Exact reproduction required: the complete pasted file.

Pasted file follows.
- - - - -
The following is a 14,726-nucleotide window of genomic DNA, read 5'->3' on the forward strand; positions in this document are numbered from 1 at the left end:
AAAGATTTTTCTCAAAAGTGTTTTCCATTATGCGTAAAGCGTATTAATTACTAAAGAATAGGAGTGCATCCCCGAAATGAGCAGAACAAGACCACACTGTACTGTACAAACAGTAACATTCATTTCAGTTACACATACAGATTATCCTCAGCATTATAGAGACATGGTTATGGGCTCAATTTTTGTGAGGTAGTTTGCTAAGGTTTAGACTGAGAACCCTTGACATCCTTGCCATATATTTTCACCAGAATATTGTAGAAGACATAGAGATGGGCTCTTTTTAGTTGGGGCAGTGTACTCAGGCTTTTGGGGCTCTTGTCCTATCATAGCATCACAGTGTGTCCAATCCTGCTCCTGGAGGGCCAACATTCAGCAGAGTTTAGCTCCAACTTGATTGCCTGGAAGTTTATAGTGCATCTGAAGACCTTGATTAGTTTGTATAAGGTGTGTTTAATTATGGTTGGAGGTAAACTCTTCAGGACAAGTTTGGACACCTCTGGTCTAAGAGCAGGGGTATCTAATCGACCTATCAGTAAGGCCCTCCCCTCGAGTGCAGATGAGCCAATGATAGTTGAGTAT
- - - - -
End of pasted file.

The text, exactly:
The following is a 14,726-nucleotide window of genomic DNA, read 5'->3' on the forward strand; positions in this document are numbered from 1 at the left end:
AAAGATTTTTCTCAAAAGTGTTTTCCATTATGCGTAAAGCGTATTAATTACTAAAGAATAGGAGTGCATCCCCGAAATGAGCAGAACAAGACCACACTGTACTGTACAAACAGTAACATTCATTTCAGTTACACATACAGATTATCCTCAGCATTATAGAGACATGGTTATGGGCTCAATTTTTGTGAGGTAGTTTGCTAAGGTTTAGACTGAGAACCCTTGACATCCTTGCCATATATTTTCACCAGAATATTGTAGAAGACATAGAGATGGGCTCTTTTTAGTTGGGGCAGTGTACTCAGGCTTTTGGGGCTCTTGTCCTATCATAGCATCACAGTGTGTCCAATCCTGCTCCTGGAGGGCCAACATTCAGCAGAGTTTAGCTCCAACTTGATTGCCTGGAAGTTTATAGTGCATCTGAAGACCTTGATTAGTTTGTATAAGGTGTGTTTAATTATGGTTGGAGGTAAACTCTTCAGGACAAGTTTGGACACCTCTGGTCTAAGAGCAGGGGTATCTAATCGACCTATCAGTAAGGCCCTCCCCTCGAGTGCAGATGAGCCAATGATAGTTGAGTAT